Few of the tools used by archaeologists are exclusive to archaeology in the way a stethoscope is to a physician. Some are simple garden-variety solutions to straightforward problems. Others, especially in recent years, apply modern technology to record-keeping and to “seeing” beneath the surface of the ground.
Archaeological tools serve three objectives: to identify a place to dig; to expose structures and artifacts belonging to different strata occupied at different periods; and to record the location of all finds so that exact reconstruction is possible when all physical evidence is removed from the dig site. Let’s look at some tools used to meet these three objectives.
Ground penetrating radar (GPR): This sophisticated technology, an outgrowth of space exploration, is a relatively new—and expensive—addition to the archaeologist’s arsenal. It operates on the same principle as police radar and was used for quite some time by civil and soil engineers to “look” into the ground in search of buried pipes, soil and rock formations, water sources and the like. The American military used GPR in Vietnam to pinpoint land mines. In archaeology GPR is used not only to locate buried features such as walls, tombs and cisterns, but also to detect changes in soil layers or cavities in rocks. GPR does not replace digging, however, because it helps only in locating—but not in identifying—features. Ground scanning helps archaeologists concentrate on the area where maximum results are likely to be achieved. While they do not replace actual excavations, GPR and related high-tech tools maximize the yield. Archaeologists who do not have the benefit of GPR must rely on the older methods of digging probes and test pits.
Gooffah (Arabic for “basket”): This is the basic piece of equipment for removal of dirt from excavated areas. Modern gooffahs are made of discarded tires, with a bottom and two handles attached to the round body with screws. A very good way to recycle old tires!
Trowel (the “Marshalltown”): Archaeologists use several hand tools, including the patishe, brushes of different sizes and shovels and hoes of various shapes. One of the most frequently used tools is the trowel, which loosens dirt, clears burials and “traces” (exposes) floors by removing the ash and/or mudbrick debris lying on the floor surface. A good trowel should be pointy, thin but strong, flexible rather than rigid and well balanced. The Stradivarius of trowels is made in different sizes by a company named Marshalltown.
Patishe (Hebrew for “hammer”): This popular tool is a small pick used to loosen dirt when conditions call for delicate work. Its head is about 8 inches long and the handle, with its wooden grip, is about 16 inches long. The head has one pointed end for picking and an adze-like tip for scraping. Unlike a large pick, it is handled with one hand.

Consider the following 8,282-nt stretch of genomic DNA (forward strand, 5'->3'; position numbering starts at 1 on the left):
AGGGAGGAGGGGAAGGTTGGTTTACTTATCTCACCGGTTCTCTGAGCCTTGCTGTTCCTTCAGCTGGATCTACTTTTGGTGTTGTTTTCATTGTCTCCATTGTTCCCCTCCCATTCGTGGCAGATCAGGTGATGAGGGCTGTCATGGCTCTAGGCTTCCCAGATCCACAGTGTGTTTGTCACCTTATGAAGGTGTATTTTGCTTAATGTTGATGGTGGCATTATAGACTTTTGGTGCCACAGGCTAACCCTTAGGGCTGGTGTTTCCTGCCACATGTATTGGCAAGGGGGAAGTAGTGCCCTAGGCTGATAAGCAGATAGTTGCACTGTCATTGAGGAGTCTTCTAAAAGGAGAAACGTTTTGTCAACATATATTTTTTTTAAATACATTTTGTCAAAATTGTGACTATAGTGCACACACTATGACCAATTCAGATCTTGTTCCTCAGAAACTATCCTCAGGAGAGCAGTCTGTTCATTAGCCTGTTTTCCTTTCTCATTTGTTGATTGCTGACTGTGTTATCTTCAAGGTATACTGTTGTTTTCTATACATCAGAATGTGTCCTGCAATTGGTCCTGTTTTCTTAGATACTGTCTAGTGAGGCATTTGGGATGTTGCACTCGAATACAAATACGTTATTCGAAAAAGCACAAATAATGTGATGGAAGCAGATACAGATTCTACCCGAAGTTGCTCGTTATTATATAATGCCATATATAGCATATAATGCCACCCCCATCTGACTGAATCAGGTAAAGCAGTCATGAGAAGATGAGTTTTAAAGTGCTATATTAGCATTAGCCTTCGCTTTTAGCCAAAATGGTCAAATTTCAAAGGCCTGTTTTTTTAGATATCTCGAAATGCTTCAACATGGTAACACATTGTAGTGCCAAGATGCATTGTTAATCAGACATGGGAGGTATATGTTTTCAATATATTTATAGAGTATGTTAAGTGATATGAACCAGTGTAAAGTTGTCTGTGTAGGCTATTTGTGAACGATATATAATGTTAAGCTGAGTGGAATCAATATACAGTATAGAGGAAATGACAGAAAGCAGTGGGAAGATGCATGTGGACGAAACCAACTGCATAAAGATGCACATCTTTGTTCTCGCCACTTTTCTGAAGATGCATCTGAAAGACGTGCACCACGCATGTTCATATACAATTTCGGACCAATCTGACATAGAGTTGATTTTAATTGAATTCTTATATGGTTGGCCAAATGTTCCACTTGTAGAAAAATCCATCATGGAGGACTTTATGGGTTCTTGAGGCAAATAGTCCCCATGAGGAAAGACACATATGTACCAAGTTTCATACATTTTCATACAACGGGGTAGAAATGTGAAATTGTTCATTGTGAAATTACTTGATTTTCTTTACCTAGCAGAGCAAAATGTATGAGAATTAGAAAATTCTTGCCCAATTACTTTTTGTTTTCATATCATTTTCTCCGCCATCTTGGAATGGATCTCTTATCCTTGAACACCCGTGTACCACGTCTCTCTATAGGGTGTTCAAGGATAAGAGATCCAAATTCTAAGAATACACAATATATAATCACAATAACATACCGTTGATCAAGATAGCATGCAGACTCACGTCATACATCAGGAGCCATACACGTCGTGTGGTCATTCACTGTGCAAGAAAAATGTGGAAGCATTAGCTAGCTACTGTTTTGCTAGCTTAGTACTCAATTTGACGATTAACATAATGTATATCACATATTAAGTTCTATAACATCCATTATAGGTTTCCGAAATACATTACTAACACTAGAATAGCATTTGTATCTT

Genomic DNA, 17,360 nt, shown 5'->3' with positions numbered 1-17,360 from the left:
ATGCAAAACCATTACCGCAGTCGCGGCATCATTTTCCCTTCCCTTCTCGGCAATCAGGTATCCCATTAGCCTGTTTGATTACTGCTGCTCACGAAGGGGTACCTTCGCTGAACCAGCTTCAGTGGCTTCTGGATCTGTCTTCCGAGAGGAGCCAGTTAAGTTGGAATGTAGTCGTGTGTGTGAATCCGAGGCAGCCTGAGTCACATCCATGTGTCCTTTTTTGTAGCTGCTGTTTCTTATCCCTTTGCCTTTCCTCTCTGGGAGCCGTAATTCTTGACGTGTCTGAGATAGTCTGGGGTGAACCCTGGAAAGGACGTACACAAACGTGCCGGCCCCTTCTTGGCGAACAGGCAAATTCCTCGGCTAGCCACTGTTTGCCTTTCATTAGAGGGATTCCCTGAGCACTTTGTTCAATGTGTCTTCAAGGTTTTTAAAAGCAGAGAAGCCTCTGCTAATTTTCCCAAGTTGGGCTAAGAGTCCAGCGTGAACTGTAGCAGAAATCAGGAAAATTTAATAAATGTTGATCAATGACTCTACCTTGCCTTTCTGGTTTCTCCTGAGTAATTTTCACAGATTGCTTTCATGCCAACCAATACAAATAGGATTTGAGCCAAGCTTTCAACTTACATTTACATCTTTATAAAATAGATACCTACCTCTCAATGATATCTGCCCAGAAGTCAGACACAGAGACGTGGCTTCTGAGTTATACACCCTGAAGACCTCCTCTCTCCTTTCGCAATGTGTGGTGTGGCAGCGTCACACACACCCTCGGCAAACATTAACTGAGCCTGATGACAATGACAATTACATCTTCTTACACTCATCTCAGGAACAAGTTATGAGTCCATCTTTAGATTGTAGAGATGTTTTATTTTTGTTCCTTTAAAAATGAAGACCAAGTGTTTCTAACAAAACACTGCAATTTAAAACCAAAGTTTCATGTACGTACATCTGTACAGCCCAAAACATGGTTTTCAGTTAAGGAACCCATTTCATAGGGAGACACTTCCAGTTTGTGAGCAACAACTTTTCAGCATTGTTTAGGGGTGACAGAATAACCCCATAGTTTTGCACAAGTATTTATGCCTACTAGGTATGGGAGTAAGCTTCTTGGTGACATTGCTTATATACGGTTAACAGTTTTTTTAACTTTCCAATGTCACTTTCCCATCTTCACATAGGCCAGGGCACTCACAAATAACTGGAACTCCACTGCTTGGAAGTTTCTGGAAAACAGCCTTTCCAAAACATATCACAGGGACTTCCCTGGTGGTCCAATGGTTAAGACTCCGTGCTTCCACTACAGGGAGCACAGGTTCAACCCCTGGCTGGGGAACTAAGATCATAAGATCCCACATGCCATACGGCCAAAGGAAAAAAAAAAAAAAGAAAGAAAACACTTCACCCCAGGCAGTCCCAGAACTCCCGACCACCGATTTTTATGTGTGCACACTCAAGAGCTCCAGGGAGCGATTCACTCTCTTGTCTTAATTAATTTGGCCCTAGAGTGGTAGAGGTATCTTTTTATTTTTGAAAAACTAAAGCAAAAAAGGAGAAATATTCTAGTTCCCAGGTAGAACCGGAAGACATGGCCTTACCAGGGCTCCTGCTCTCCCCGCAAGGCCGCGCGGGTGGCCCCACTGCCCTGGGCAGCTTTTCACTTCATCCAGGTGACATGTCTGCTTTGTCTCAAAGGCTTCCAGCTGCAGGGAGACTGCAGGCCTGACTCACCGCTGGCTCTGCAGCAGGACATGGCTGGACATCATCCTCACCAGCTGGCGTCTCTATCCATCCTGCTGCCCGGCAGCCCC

Sifter, screen: Many situations call for sifting the dirt removed from the ground in 069order to search for small finds, such as coins, beads, shells, bones and seeds. There are several methods for accomplishing this, one of which is dry sifting. Sifting is done with a screen of small mesh that allows the dirt to fall through while retaining small stones and other sought-after items. The screen is attached to a rectangular wooden frame. The sifter can be hung from a tripod or a branch of a tree, or it can be placed directly on top of a wheelbarrow. The screen is then moved back and forth, or a trowel is used to move the dirt through the screen. It takes sharp eyes to detect the small objects that are left after sifting.
A second method is flotation. Soil is placed into a tank of water, supplemented on occasion with chemical additives, to separate organic remains (wood, seed, bone, charcoal), which tend to float, from inorganic matter, which tends to sink. The organic remains can then be skimmed off the top.
Computers: The last two decades have seen the introduction of large and small computers into field archaeology and archaeological publication.a Many expeditions today use personal computers and laptops for recording data in the field. Myriads of archaeological data—including location, description, drawings, date found, special features and quantities of pottery, coins, jewelry, tools, and seed and bone samples—can be stored, sorted and retrieved quickly with the help of computers. Computers avoid mistakes in computation and can produce reports or generate lists at the end of a field season faster and more accurately than archaeologists working manually on paper.